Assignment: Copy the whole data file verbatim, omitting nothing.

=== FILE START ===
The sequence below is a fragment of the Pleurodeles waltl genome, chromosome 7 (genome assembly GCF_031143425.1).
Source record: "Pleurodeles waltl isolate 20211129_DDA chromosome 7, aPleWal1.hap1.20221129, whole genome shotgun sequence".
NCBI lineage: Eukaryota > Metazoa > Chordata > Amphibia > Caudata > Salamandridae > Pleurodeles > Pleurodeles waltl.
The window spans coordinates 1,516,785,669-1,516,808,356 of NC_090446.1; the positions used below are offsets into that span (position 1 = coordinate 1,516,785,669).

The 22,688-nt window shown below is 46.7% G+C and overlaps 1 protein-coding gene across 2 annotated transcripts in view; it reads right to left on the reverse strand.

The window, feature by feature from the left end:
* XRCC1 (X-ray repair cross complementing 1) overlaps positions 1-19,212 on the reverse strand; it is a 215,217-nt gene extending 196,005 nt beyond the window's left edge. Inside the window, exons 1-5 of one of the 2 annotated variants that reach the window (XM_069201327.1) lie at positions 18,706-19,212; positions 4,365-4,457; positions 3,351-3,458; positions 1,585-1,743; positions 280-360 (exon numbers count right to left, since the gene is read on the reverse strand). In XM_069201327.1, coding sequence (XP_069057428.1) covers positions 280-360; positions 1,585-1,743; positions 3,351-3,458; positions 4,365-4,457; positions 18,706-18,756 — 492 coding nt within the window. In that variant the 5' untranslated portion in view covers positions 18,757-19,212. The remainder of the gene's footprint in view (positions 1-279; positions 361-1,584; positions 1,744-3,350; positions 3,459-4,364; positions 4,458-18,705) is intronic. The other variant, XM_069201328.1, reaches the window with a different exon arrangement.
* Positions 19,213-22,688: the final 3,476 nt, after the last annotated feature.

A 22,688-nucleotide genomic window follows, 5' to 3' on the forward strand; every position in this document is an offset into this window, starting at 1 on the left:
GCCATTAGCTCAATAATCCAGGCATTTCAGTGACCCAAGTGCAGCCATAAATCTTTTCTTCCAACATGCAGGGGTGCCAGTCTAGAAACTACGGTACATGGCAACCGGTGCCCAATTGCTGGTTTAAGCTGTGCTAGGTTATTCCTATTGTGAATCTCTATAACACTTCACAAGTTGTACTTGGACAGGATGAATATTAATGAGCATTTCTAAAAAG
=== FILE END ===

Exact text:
The sequence below is a fragment of the Pleurodeles waltl genome, chromosome 7 (genome assembly GCF_031143425.1).
Source record: "Pleurodeles waltl isolate 20211129_DDA chromosome 7, aPleWal1.hap1.20221129, whole genome shotgun sequence".
NCBI lineage: Eukaryota > Metazoa > Chordata > Amphibia > Caudata > Salamandridae > Pleurodeles > Pleurodeles waltl.
The window spans coordinates 1,516,785,669-1,516,808,356 of NC_090446.1; the positions used below are offsets into that span (position 1 = coordinate 1,516,785,669).

The 22,688-nt window shown below is 46.7% G+C and overlaps 1 protein-coding gene across 2 annotated transcripts in view; it reads right to left on the reverse strand.

The window, feature by feature from the left end:
* XRCC1 (X-ray repair cross complementing 1) overlaps positions 1-19,212 on the reverse strand; it is a 215,217-nt gene extending 196,005 nt beyond the window's left edge. Inside the window, exons 1-5 of one of the 2 annotated variants that reach the window (XM_069201327.1) lie at positions 18,706-19,212; positions 4,365-4,457; positions 3,351-3,458; positions 1,585-1,743; positions 280-360 (exon numbers count right to left, since the gene is read on the reverse strand). In XM_069201327.1, coding sequence (XP_069057428.1) covers positions 280-360; positions 1,585-1,743; positions 3,351-3,458; positions 4,365-4,457; positions 18,706-18,756 — 492 coding nt within the window. In that variant the 5' untranslated portion in view covers positions 18,757-19,212. The remainder of the gene's footprint in view (positions 1-279; positions 361-1,584; positions 1,744-3,350; positions 3,459-4,364; positions 4,458-18,705) is intronic. The other variant, XM_069201328.1, reaches the window with a different exon arrangement.
* Positions 19,213-22,688: the final 3,476 nt, after the last annotated feature.

A 22,688-nucleotide genomic window follows, 5' to 3' on the forward strand; every position in this document is an offset into this window, starting at 1 on the left:
GCCATTAGCTCAATAATCCAGGCATTTCAGTGACCCAAGTGCAGCCATAAATCTTTTCTTCCAACATGCAGGGGTGCCAGTCTAGAAACTACGGTACATGGCAACCGGTGCCCAATTGCTGGTTTAAGCTGTGCTAGGTTATTCCTATTGTGAATCTCTATAACACTTCACAAGTTGTACTTGGACAGGATGAATATTAATGAGCATTTCTAAAAAG